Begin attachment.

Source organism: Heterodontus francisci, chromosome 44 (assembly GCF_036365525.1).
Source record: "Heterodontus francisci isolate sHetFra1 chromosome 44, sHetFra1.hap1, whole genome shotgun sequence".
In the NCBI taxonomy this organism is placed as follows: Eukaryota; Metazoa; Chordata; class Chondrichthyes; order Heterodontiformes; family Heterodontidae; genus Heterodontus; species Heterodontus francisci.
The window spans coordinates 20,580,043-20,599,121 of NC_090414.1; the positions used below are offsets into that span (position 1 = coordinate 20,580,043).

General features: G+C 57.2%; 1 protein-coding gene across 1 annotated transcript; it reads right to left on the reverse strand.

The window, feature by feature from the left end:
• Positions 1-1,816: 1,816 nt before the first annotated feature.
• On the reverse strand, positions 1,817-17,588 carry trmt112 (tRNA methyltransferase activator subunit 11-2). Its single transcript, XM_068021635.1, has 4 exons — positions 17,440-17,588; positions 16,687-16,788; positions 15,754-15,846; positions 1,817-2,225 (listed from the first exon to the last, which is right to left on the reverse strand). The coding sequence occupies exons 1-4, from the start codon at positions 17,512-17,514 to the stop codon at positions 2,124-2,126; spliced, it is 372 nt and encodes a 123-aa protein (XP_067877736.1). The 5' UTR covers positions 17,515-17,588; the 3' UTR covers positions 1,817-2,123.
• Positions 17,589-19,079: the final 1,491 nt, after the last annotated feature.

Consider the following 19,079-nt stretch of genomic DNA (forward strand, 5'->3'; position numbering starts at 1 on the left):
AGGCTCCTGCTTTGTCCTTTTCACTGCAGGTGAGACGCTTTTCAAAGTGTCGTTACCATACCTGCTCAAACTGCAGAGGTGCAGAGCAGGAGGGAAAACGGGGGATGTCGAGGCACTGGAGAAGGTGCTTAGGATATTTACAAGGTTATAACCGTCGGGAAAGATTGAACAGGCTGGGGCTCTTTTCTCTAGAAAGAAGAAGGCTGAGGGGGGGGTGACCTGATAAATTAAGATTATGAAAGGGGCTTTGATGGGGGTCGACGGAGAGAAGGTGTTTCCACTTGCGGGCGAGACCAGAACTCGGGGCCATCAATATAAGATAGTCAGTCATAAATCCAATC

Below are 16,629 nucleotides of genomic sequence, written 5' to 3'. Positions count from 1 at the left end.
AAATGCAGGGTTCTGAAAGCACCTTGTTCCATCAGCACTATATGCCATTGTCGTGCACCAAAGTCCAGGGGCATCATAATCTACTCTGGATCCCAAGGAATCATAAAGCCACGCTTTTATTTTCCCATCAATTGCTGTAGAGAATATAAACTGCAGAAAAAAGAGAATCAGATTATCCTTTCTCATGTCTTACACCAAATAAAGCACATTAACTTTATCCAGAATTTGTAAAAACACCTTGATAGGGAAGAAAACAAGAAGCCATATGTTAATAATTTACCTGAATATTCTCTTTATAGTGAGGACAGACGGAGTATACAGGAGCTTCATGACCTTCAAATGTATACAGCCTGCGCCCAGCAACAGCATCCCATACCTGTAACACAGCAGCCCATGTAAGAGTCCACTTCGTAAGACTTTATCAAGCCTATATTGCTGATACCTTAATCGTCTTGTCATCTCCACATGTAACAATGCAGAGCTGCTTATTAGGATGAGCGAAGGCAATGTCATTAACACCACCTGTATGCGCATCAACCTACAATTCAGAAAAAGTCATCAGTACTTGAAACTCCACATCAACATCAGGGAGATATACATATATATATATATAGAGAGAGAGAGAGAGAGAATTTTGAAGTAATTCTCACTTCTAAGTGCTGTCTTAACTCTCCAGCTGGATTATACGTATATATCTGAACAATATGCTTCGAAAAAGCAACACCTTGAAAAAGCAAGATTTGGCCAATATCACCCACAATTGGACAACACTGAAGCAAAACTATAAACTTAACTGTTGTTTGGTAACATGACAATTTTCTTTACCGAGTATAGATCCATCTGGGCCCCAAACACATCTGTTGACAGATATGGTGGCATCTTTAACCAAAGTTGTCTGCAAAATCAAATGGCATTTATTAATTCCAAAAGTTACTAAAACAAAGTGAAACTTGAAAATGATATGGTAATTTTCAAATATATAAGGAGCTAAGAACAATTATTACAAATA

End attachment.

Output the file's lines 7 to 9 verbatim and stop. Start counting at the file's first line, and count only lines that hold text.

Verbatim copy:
• Positions 1-1,816: 1,816 nt before the first annotated feature.
• On the reverse strand, positions 1,817-17,588 carry trmt112 (tRNA methyltransferase activator subunit 11-2). Its single transcript, XM_068021635.1, has 4 exons — positions 17,440-17,588; positions 16,687-16,788; positions 15,754-15,846; positions 1,817-2,225 (listed from the first exon to the last, which is right to left on the reverse strand). The coding sequence occupies exons 1-4, from the start codon at positions 17,512-17,514 to the stop codon at positions 2,124-2,126; spliced, it is 372 nt and encodes a 123-aa protein (XP_067877736.1). The 5' UTR covers positions 17,515-17,588; the 3' UTR covers positions 1,817-2,123.
• Positions 17,589-19,079: the final 1,491 nt, after the last annotated feature.